IPC@CHIP® RTOS-PPC – API Documentation
Semaphores are used to guarantee a task mutually exclusive access to a critical resource. Semaphores synchronize asynchronous occurring activities. They are an essential part of a multitasking system. A good description of multitasking systems and semaphores is available in the book "Operating systems" from Andrew Tanenbaum.
The IPC@CHIP® API provides two types of semaphores:
The counting and resource semaphores provide automatic timeout. Tasks can specify the maximum time for waiting on a semaphore. The tasks wait at specified priorities. Two task waiting at the same priority wait in FIFO order for a resource.
(For some cases, a third semaphore mechanism which is built into the PowerPC may be adequate for protecting access to 32 bit objects. See the set of atomic functions.)
A semaphore is created with the RTX_NewSem() API. This API on success returns a new semaphore ID (or handle) to the caller. This handle is needed for the other semaphore services.
A counting semaphore is created by specifying an initial count greater or equal to zero in the call to RTX_NewSem(). If a semaphore is initialized with a value n, it can be used to control access to n resources, e.g. a counting semaphore with the initial value three assures that no more than three tasks can own a resource at any one time. Access to a resource controlled by a counting semaphore is acquired with a call to RTX_Get_Sem(), RTX_Sem_Wait(), RTX_Sem_Timeout() RTX_Wait_Sem_Priority() API. If the resource is available the @CHIP-RTOS-PPC gives it to the task immediately. When the task is finished using the resource, it may signal its release by calling RTX_Signal_Sem().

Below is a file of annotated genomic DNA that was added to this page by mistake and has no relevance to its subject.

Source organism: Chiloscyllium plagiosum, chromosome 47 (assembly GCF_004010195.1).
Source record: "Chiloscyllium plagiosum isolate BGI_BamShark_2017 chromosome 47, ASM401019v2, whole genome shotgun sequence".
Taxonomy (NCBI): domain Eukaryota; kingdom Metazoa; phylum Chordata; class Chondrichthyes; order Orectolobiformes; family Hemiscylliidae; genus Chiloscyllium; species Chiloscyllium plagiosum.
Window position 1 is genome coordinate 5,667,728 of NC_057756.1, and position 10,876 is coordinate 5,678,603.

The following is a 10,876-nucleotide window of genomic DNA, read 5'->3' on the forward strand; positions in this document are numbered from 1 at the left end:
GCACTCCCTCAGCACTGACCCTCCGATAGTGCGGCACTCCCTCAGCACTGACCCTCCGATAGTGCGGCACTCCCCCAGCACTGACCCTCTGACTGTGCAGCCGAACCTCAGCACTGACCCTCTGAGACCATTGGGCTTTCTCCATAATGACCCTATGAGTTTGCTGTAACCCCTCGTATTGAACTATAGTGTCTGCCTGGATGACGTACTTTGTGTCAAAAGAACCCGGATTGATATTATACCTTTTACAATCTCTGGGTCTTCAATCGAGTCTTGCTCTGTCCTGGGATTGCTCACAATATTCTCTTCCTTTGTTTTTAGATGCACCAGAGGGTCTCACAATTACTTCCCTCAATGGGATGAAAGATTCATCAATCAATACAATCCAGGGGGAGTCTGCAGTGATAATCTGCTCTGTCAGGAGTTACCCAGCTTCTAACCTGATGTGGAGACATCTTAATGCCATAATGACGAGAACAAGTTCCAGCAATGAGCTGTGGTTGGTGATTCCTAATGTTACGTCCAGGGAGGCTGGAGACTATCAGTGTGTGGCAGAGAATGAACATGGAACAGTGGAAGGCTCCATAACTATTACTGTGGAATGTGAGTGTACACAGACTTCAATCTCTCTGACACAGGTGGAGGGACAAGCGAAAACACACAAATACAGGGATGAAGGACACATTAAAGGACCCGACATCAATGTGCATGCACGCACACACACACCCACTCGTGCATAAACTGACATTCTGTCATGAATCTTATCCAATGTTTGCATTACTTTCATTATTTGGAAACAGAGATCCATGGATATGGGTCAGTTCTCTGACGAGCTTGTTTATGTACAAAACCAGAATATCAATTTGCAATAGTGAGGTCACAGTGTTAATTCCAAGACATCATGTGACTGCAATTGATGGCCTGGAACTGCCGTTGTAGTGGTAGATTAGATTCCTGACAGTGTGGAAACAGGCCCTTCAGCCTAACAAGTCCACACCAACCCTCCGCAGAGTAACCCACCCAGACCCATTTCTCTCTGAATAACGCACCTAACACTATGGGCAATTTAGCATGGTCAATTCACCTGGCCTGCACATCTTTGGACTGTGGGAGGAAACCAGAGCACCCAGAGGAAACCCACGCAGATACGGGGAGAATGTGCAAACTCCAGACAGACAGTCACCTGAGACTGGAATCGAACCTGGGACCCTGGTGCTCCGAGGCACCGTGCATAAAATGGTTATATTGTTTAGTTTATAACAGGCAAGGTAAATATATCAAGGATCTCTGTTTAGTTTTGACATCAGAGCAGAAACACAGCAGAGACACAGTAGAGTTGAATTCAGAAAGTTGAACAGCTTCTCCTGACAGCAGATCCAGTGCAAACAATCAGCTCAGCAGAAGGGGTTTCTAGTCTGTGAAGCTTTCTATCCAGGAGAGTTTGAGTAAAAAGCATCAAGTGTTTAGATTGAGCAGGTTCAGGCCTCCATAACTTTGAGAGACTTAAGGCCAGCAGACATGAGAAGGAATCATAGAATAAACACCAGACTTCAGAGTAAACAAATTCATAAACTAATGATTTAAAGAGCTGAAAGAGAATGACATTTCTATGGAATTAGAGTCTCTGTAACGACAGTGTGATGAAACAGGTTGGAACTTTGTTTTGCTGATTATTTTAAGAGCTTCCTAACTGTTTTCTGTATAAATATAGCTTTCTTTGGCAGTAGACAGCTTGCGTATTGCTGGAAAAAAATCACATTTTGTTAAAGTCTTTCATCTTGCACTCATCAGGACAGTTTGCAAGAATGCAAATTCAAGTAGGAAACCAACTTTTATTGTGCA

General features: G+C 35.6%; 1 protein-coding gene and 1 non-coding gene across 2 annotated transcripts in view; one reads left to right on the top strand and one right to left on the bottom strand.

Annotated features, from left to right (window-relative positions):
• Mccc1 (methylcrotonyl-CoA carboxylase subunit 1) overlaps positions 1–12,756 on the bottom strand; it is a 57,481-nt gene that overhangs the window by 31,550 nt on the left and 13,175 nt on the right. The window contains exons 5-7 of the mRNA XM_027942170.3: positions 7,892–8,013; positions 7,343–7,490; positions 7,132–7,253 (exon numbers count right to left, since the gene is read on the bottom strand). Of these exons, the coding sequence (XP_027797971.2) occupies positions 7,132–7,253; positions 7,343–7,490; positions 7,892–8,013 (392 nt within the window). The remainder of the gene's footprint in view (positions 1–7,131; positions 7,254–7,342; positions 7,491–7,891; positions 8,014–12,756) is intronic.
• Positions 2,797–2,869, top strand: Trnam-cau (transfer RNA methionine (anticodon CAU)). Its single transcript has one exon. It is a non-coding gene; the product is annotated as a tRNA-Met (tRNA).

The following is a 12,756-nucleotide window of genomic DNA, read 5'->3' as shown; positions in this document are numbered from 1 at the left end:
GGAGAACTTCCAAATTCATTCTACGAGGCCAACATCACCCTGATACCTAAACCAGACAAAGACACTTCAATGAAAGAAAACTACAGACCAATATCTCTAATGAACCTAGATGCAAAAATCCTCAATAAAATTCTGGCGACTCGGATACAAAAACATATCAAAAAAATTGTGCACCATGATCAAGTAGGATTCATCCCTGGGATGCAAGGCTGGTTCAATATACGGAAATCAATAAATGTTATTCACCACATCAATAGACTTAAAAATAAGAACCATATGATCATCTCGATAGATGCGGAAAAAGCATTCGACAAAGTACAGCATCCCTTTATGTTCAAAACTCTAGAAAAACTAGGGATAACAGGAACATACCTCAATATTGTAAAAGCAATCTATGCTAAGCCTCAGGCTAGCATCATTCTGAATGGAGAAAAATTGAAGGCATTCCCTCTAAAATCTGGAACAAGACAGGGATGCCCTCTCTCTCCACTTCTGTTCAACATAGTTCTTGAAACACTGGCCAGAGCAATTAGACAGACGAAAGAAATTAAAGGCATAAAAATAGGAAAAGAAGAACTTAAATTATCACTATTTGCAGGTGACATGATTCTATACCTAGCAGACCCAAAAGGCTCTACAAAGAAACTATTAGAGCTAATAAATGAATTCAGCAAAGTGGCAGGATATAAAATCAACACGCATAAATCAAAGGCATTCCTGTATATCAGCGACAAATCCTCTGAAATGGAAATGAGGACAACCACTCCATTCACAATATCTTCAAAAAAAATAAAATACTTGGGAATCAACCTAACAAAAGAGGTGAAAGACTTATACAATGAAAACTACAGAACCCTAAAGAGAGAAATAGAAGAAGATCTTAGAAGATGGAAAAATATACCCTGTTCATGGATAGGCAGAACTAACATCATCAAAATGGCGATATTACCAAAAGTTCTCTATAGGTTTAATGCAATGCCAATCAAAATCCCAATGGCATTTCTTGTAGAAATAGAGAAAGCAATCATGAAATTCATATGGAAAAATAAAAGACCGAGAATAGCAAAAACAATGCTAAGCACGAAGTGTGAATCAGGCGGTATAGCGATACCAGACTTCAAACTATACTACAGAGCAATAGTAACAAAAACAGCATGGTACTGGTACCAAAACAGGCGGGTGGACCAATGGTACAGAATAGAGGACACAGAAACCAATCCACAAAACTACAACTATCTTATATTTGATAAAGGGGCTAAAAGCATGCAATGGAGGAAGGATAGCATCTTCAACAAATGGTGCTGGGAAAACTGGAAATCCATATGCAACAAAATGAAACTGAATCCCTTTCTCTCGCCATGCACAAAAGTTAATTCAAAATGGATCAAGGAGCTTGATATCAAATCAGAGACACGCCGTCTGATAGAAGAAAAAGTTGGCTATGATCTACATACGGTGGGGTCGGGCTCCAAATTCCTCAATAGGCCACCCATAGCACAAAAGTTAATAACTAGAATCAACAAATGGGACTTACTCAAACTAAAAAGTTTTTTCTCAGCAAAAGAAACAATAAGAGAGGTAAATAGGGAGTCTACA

The system provides two types of resource semaphores:
priorityparameter passed to the wait procedure. A task priority inversions may result if a high priority task is waiting in the queue for a resource semaphore owned by some very low priority task.
While the priority inheritance type resource semaphore may sound like the type you would always want to use, this is not the case due to rather severe restrictions on its use. When a task owns such a semaphore, the system will not allow it to sleep. It cannot block awaiting any object except for another priority inheritance type resource semaphore. The system will not permit (error code RTX_EC_SMUV returned) a task to block on a normal semaphore, Message Exchange or Event Group while the task owns a priority inheritance semaphore. So calling API such as serial ports or printf(), which result in normal semaphore accesses down inside the @CHIP-RTOS-PPC, would not be permitted while a task owns a priority inheritance semaphore.
Use of the priority inheritance type resource semaphore makes sense when the work done while owning the semaphore is very focused. For example, the malloc() function provided by the Beck C-Library uses a priority inheritance type resource semaphore around the heap accesses when the grow heap option is not selected.
A priority inheritance type semaphore must be used with extreme care. No @CHIP-RTOS-PPC API should be called when a task owns such a semaphore other than RTX_Release_Sem() or RTX_Free_Sem() API. To violate this rule can lead to undefined behavior.
A normal resource type semaphore is created with a -1 (RTX_RESOURCE_SEM_TYPE) and a priority inheritance type resource semaphore is created with a -2 (RTX_RESOURCE_SEM_PI_TYPE) for the initial count in the call of RTX_NewSem(). The API creates a resource semaphore and automatically gives it an initial value of one indicating that the resource is free. A resource is reserved by calling RTX_Get_Sem(), RTX_Sem_Wait(), RTX_Sem_Timeout() RTX_Wait_Sem_Priority() API with the semaphore ID returned by RTX_NewSem(). The resource is released with a call to either RTX_Release_Sem() or RTX_Free_Sem().
--- Resource Semaphore API ----
--- Counting Semaphore API ----